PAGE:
Waterproof and dark met the basic criteria of my purchase but, what was the real driving force, the motive, the ultimate and underlying incentive that lead me to this watch? It was, of course, a messy combination of things. I love the look and textural appearance of matte black, I surf regularly and would like to see the time during such occasions. I wanted a watch that can be worn 24/7 and somewhat match with anything I might wear. I would prefer to find it online. It must not interfere when typing on a keyboard. It needs to be more than $100 dollars for quality purposes, yet less than $200 dollars for financial purposes. It also needs to resonate with me on a more personal level. In fact, this is the case with many purchases, whether you pay attention to it or not. It just so happens, this watch marks the date of a drastic change in my life.

Based on this reflection, we might deduce that my truest incentive for buying a watch was to mark a change. Would you call this an incentive? I would! I might call this a self-fulfilling incentive scheme which I’ve inflicted unto myself. I don’t expect anyone to see me different, therefore I can’t classify this as some peer-approving social incentive that drives so many of today’s gym-goers. This was strictly to remind myself of the change I’ve made. I restate, without data, we must, without bias, answer penetrating questions as correct as possible.

Now, back in time we go.

It’s no feat to uncover the root incentive of Tombstone. Silver. For obvious reasons, we can call this a financial incentive during the time of the Silver Rush. As stated in “Think Like a Freak”, the size of a financial incentive matters. Let’s try to work it backwards. How much money would it take to get a swarm of bankers and lawyers to leave their high posts by train to the boonies of Tucson, Arizona, followed by a seventeen hour stagecoach ride across the barren desert in which they will have a 70% chance of getting shot and killed by the Apache legend ‘Geronimo’ before arriving in the booming town of Tombstone. Then, upon entering, they must leave their days of luxury literally in the dirt as they dig up rock embedded with silver ore using only hammer, nail, and dynamite for ten hours a day in a dark cramped underground tunnel. I can assure you, they were profiting handsomely.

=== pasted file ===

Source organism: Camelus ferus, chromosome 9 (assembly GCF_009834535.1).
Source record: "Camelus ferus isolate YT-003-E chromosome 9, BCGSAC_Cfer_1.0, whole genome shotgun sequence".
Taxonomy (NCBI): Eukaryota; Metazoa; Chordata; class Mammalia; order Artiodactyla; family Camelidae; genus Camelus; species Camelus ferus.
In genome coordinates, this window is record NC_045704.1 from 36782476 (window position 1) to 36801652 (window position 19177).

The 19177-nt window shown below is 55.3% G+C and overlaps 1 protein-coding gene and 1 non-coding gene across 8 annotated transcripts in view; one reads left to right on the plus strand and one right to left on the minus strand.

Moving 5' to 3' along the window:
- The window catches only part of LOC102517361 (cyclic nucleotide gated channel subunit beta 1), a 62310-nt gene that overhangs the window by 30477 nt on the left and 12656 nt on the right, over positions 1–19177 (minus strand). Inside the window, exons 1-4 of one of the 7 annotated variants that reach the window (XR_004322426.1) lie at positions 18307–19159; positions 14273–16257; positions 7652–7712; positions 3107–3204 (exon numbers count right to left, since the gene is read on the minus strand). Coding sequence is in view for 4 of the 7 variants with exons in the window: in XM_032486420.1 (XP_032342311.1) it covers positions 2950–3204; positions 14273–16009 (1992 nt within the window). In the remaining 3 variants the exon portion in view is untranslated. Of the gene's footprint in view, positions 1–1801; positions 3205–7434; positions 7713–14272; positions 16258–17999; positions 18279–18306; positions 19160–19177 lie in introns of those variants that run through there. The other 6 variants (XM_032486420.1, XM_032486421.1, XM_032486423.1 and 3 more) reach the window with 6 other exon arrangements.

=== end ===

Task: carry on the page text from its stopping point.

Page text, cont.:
The financially obscure town of Tombstone was such a powerful oddity,  that it caused a trickle effect throughout the capillaries of the community. The miners were mining the mines, and the townsfolk were mining the miners. Tombstone was said to have 140 saloons on it’s main street which didn’t stretch more than a quarter mile. The miners became gamblers in the evening, and watched as the chips dwindled to the mining done by “the house”.

Additionally, these 140 saloons obviously served alcohol. The bartenders would typically offer a drink for a pinch of silver-dust. Silver was carried in a sack as ground-down dust to deter robbers from knowing whom to shoot. There were three primary bartender tactics used to mine miners. One, the bartender grew his thumb nail and pointer finger nail extra long to secretly stash extra silver with each pinch. Two, the bartender would constantly sweep the counter for excess silver. Three, at nights end, he would then sweep the floors, allowing dust to fall between the beams to then pan for silver underneath the flooring. Even the laundromats, run by Chinese Hop-Town captives had a hand in the game. When the miners clothes were washed, they were panned! Financial incentives, indeed. Money drove the townspeople in, and money drove the townspeople out. But before we go there, let’s see what effect this town had on the world.